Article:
“Always remember that the reason that you initially started working was that there was something inside yourself that you felt that if you could manifest it in some way, you would understand more about yourself and how you co-exist with the rest of society.”
“Anyone can fight the battles of just one day. It is only when you and I add the battles of those two awful eternities, yesterday and tomorrow, that we break down. It is not the experience of today that drives us mad. It is the remorse or bitterness for something that happened yesterday or the dread of what tomorrow may bring. Let us therefore do our best to live but one day at a time.” -Richard Walker
"Like most writers, I don’t educate myself sequentially, but more like a hawk or eagle always circling and finding things that might have been overlooked. " Gary Synder
I've always had an "achievement" mentality, so I'm always wondering if I did well enough or wondering if my achievement meant something. Another thing I do is try to figure out how to spin things as achievements.
Have you heard of Brené Brown? The main crux of her talks is that if you want to inspire other people, if you want to be confident and brave and creative, you have to be vulnerable. You have to be uncomfortable. You have to be willing to share uncertainty and appear weak. Which on some level maybe is counterintuitive but on the other hand, I think we all can recognize this in light of The Hero's Journey in any story. In a story, the hero has to face something really hard and their weakness is revealed, often time allowing them to win the whole thing.
And then I had the thought, isn't it a fascinating aspect of language that bravery, this word we see as bulletproof, in actual reality is completely dependent on a willingness to be small, to be vulnerable... for all intents and purposes, to appear... weak.
To borrow from philosophers (Plato with his cave), communications professors (Marshall Mcluhan with "the medium is the message"), and personality psychologists (Carl Jung among others)... it's almost as if we can put ourselves into a language trance, where we stick to words that we think will protect us from the reality. I mean, it's pretty scary to think that bravery involves risk. Again we like to think of it as armor. Even the concept of confidence as "unshakeable" (I mean like the term "unshakable confidence"). Not so realistic. Confidence comes from the acceptance of reality as well. You don't go into the job interview with an inflated sense of yourself because that can pop. Your confidence from a job interview comes from knowing that you do your thing the best that you personally can, and then you wait to see if they also recognize that.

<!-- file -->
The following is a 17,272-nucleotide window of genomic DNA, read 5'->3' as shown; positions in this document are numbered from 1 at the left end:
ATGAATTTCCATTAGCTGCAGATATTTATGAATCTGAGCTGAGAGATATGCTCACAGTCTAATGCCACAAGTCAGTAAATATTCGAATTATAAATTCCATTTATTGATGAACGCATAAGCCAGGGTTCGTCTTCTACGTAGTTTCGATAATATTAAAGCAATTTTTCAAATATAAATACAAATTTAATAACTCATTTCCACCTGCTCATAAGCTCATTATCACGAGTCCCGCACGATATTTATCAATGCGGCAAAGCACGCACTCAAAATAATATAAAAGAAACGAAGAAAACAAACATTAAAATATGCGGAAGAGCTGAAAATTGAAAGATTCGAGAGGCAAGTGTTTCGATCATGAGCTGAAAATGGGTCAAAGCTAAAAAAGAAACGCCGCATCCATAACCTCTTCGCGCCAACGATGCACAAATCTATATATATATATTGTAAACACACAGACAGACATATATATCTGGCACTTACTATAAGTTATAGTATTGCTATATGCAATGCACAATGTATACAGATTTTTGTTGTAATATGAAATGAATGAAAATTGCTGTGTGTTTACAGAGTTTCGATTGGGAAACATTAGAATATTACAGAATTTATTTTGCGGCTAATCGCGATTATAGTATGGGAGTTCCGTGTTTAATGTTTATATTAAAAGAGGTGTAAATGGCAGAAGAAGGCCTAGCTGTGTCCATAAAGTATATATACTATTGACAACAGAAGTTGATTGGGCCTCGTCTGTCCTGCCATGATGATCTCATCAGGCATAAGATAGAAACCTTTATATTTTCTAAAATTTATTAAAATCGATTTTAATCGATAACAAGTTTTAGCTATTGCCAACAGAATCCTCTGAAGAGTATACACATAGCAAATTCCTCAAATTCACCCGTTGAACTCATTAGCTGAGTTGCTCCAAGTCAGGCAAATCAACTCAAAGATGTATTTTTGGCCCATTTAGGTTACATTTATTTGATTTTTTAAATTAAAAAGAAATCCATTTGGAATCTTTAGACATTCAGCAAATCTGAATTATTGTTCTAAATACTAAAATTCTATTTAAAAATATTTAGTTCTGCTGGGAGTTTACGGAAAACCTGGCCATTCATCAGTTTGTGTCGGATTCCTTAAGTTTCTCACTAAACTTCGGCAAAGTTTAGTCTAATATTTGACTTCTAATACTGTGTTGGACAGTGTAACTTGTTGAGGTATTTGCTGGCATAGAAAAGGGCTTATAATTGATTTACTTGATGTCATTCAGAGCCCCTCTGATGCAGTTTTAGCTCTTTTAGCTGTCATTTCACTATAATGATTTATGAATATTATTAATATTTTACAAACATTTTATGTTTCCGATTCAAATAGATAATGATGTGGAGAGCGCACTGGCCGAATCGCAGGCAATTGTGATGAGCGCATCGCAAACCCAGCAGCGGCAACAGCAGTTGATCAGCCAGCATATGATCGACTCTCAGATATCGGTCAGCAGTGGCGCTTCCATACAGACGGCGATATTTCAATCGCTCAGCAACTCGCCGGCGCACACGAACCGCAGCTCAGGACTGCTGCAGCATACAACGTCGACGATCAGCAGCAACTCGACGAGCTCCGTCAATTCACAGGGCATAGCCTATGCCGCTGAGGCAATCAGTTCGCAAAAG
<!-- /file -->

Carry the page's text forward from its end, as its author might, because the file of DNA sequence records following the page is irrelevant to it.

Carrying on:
This all in light of... kindness, the dignity of the human person, and empathy. That phrase, "the dignity of the human person," has got to be one of my all-time favorites. I like this quote that google pulled ..."The foundation of all Catholic Social Teaching is the inherent dignity of the human person, as created in the image and likeness of God. The Church, therefore, calls for Integral Human Development, which concerns the wellbeing of each person in every dimension: economic, political, social, ecological, and spiritual."
Where does human dignity come from? "Dignity is the right of a person to be valued and respected for their own sake, and to be treated ethically." (Wikipedia). Further, "Human dignity can be violated in multiple ways. The main categories of violations are: humiliation, instrumentalization or objectification, degradation, and dehumanization." From the CC "The right to the exercise of freedom belongs to everyone because it is inseparable from his or her dignity as a human person. Therefore this right must always be respected." (From 365 Why does everyone have a right to exercise freedom? 1738 and 1747 on Vatican website).
In my life, it has been all too easy to minimize aspects of myself to get along with certain people, or to in fact highlight aspects of things to be seen in a more favorable light. I would like to work on becoming more present within myself to the reality of who I am as a person with certain likes, dislikes, personality, and so on, and really find my peace in knowing that I am not minimizing anything but that I am being truly brave and truly vulnerable with the full truth and reality of who I am. It is my belief that this self-practice turns into an external habit of kindness which can then be extended to others: one's own bravery becomes an inspiration because the depth and kindness exhibited makes others feel safe enough to try being the same way.
“When people realize they’re being listened to, they tell you things.” -Richard Ford
“Films will be shot on different cameras, with different lenses, with varying degrees of success and cinematic splendor. But all of this is icing on the cake. Sure you want your film to look and sound good (sound is often underestimated), but ultimately, nothing matters so much as authenticity, story, and access — and by being a beginner at this, you may break form in fabulous ways.” – Tracy Droz Tragos